“The precautionary principle makes it possible to protect those who are most vulnerable and whose ability to defend their interests and to assemble incontrovertible evidence is limited. If objective information suggests that serious and irreversible damage may result, a project should be halted or modified even in the absence of indisputable proof. Here the burden of proof is effectively reversed, since in such cases objective and conclusive demonstrations will have to be brought forward to demonstrate that the proposed activity will not cause serious harm to the environment or to those who inhabit it.” (LS §186)

Valuing the Common Good of Family Farms

Our concern for the integrity of creation does not lessen our primary duty to protect human life, especially the family. In many countries to this day, the essential community of production is the family and their extended members. The family farm allows for the creative participation on the part of many members of the community, children and the elderly in particular, who in more industrial urban centers are now often marginalized in terms of their contribution to the well-being of the household.

Our devoted attention is directed to farmers who live on the land they work. That farmers and their families are tied to the land in a fundamental way is a seemingly obvious fact, but one that is easily overlooked in our increasingly industrialized and urban lifestyles and imaginations. Farmers engage in a distinctive endeavor where they are not at liberty to simply “pull up stakes and go” when things do not turn out according to their plans. They are invested in a place, and therefore a community, sometimes for several generations. Their expertise is not capable of easy transport from one set of circumstances to the next.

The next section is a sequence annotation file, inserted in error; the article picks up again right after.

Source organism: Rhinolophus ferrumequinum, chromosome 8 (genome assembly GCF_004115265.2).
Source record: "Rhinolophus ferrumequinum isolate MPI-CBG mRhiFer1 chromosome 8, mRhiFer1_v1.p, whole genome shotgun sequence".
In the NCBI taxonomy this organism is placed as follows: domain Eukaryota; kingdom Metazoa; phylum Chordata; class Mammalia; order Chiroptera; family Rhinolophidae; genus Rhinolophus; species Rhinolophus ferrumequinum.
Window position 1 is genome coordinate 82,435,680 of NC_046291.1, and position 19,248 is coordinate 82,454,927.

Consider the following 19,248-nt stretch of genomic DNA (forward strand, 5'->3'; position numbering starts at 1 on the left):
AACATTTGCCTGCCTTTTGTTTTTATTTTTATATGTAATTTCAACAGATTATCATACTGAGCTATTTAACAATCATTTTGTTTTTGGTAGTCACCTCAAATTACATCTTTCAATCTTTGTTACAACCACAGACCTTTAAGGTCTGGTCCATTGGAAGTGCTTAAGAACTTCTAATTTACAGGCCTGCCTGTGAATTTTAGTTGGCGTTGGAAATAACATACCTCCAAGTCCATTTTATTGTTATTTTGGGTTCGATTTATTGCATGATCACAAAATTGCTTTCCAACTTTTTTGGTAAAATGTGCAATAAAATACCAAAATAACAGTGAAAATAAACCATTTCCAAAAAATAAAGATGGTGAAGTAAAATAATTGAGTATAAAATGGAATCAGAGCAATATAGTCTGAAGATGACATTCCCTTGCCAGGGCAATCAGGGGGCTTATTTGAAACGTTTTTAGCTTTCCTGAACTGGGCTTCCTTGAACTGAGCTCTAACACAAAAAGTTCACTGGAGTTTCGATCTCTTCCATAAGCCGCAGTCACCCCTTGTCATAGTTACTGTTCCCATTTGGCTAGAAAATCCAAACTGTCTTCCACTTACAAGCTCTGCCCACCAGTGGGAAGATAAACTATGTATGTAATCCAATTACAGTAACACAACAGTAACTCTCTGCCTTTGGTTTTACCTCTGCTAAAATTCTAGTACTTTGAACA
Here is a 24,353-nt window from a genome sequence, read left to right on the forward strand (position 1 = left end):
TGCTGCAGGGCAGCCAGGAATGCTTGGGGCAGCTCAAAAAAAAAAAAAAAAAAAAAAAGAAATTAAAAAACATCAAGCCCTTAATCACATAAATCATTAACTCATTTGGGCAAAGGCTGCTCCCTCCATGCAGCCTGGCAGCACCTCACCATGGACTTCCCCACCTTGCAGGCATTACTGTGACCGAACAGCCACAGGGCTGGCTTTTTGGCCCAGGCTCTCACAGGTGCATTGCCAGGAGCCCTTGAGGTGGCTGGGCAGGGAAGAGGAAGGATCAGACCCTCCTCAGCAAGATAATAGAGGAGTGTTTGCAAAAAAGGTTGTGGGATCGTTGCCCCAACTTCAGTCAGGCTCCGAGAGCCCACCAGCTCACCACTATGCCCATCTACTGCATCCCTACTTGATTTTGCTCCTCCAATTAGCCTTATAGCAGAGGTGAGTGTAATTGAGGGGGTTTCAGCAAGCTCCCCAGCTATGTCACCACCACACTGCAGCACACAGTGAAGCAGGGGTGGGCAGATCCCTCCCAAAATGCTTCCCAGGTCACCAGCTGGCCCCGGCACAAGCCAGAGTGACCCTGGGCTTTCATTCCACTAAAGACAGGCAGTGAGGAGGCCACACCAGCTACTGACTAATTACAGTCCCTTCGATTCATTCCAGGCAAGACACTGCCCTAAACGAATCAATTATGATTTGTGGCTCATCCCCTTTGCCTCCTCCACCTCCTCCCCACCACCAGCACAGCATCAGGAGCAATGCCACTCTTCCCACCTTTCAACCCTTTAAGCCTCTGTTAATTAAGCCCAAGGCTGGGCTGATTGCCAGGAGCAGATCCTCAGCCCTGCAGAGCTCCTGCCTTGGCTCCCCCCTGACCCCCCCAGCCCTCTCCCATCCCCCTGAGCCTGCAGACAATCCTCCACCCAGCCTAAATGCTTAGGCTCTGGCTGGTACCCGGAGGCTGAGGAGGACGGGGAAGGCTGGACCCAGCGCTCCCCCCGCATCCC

Contemporary circumstances make the reality of the family farm more difficult. Without retreating into an overly romantic view of the past, we can still say that the situation is a cause of grave concern for a number of reasons. Communities are depleted and unable to sustain themselves due to the lack of participating members and future generations. There is an ironic quality to rural communities; namely, that despite the remarkable tradition of abundance and productive efficiency, the communities themselves are struggling to survive. Again, the widespread endorsement of an industrial approach to what is fundamentally an organic reality contributes to the creation of these social contradictions.